Note: If you are connected to the Internet through a wireless modem (usually a USB stick) which uses mobile phone wireless telecommunications technology (such as GPRS, EDGE, EVDO, HSPA, UMTS, etc.) most likely your Internet connection will be firewalled at the ISP site by default (so you basically get only half of an Internet connection, without the possibility of successful incoming connections). Short of contacting your ISP to ask if there is a possibility to get full Internet connections on the same device or changing your Internet subscription plan for one that has incoming connections unfirewalled by default (all xDSL, cable or FiOS providers usually offer unfirewalled connections), there is nothing you can do on your side to unblock incoming connections, therefore there is no point in following this guide or any other port-forwarding guide, for that matter, because you will still have incoming connections blocked on all your ports!
To get the best speeds, BitComet needs an open listening port, just as most other P2P applications do. But if you are behind a router or use Windows Internet Connection Sharing (ICS) or you are behind a firewall, you might need to make some adjustments before you get rid of the infamous yellow light and BitComet works as intended. Namely, you'll probably have to configure your router and/or firewall(s) in order to open the listening port of BitComet. In this topic we will discuss the configuration of the router (port forwarding) both automatic (through UPnP) and manual, to the end of opening a port in your router's firewall and forwarding it on the setup page of your router, for BitComet. Software firewall configuration (the one residing on your computer) is discussed in the next topic (Create Firewall Rules).
As with software personal firewalls, there are a wide variety of routers available, and because of the sheer number, it is impossible to include port forwarding instructions for each router model in this user guide. Fortunately many routers support Universal Plug and Play (UPnP), which simply allows BitComet to open and forward a port on the router automatically, without user intervention, then close the port when it is done being used. The problem with Universal Plug and Play is that it's not supported by all routers, and different/incompatible implementations of the UPnP protocol are included in many routers. By default, UPnP port mapping is enabled in BitComet.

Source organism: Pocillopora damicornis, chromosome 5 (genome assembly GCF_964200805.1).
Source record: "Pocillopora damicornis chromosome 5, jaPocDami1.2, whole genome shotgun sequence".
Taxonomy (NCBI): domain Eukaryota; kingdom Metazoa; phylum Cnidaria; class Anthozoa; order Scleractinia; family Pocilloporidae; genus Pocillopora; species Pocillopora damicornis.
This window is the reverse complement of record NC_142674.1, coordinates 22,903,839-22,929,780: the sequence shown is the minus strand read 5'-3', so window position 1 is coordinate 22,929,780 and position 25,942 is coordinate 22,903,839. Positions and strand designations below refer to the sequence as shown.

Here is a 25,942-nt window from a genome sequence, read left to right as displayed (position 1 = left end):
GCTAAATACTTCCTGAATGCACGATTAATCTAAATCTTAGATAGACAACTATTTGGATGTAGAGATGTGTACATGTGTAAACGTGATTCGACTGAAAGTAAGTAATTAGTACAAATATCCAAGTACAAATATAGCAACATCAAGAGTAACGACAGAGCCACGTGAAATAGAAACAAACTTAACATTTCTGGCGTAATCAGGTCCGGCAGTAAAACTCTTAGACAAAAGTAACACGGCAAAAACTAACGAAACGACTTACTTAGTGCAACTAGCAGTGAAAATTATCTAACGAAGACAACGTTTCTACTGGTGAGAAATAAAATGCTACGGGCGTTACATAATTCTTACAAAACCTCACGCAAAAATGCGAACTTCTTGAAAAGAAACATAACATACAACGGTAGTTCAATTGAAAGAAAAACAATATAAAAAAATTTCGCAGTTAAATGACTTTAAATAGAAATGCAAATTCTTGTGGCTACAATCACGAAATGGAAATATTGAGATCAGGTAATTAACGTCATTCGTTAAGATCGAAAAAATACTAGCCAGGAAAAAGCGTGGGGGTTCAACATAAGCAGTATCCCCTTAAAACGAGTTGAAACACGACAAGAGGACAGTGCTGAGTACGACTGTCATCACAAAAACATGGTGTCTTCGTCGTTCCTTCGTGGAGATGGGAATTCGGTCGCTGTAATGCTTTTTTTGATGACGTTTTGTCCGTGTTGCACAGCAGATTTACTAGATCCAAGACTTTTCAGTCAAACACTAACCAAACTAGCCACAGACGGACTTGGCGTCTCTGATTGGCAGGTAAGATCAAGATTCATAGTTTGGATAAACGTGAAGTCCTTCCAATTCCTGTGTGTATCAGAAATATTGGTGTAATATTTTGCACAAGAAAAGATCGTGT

Also you need to make sure that UPnP is enabled on your Windows OS or if it's not or you're not sure, you can configure/verify that at Windows UPnP panel as shown below in this guide. If after that you find that you are still in a firewalled state (i.e. yellow status light), then it likely means your router does not support UPnP, or it includes an implementation incompatible with the UPnP mapper used by BitComet.
If this is your case (i.e. you already tried UPnP port mapping and it didn't work), or if you simply do not wish to try/use UPnP forwarding then it is recommended that you disable UPnP in BitComet, set up a static IP, and forward your ports manually. Detailed steps on how to do all that can be found in the Manual Port Forwarding section on this page; also go to this section if you're trying to troubleshoot a manual port forwarding attempt.
However, you should understand that no matter which forwarding method you will be using on your router(s) you'll still have to make sure that the software firewalls installed on your computer are configured as well, to permit incoming connections on BitComet's listening port. For tips about software firewall configuration follow the link above, at the end of the first paragraph on this page.
So, to sum it up, there are two ways you can go about port forwarding, in order to open your listen port in your router:
They are both presented below (first Automatic then Manual), but make sure that you acknowledge them for what they are: two alternative methods towards the same end (materialized in the two independent parts of the guide: the first one about UPnP port mapping and the second one about Manual port mapping).
If you choose one or another is up to you, just make sure that you know which method you want to follow and that you read the appropriate part of the guide.
In BitComet Options → Connections. Check the box “Enable UPnP Port Mapping”. WAN users do not need port mapping, it's suggested for them to uncheck this box.
Note: UPnP is only supported in Windows XP or above, and your hardware router must support UPnP and have it enabled. By default, BitComet won't release the port-mapping when you exit, but you may configure it to do so in Options → Connections Dialogs.
How to check whether UPnP devices are successfully enabled: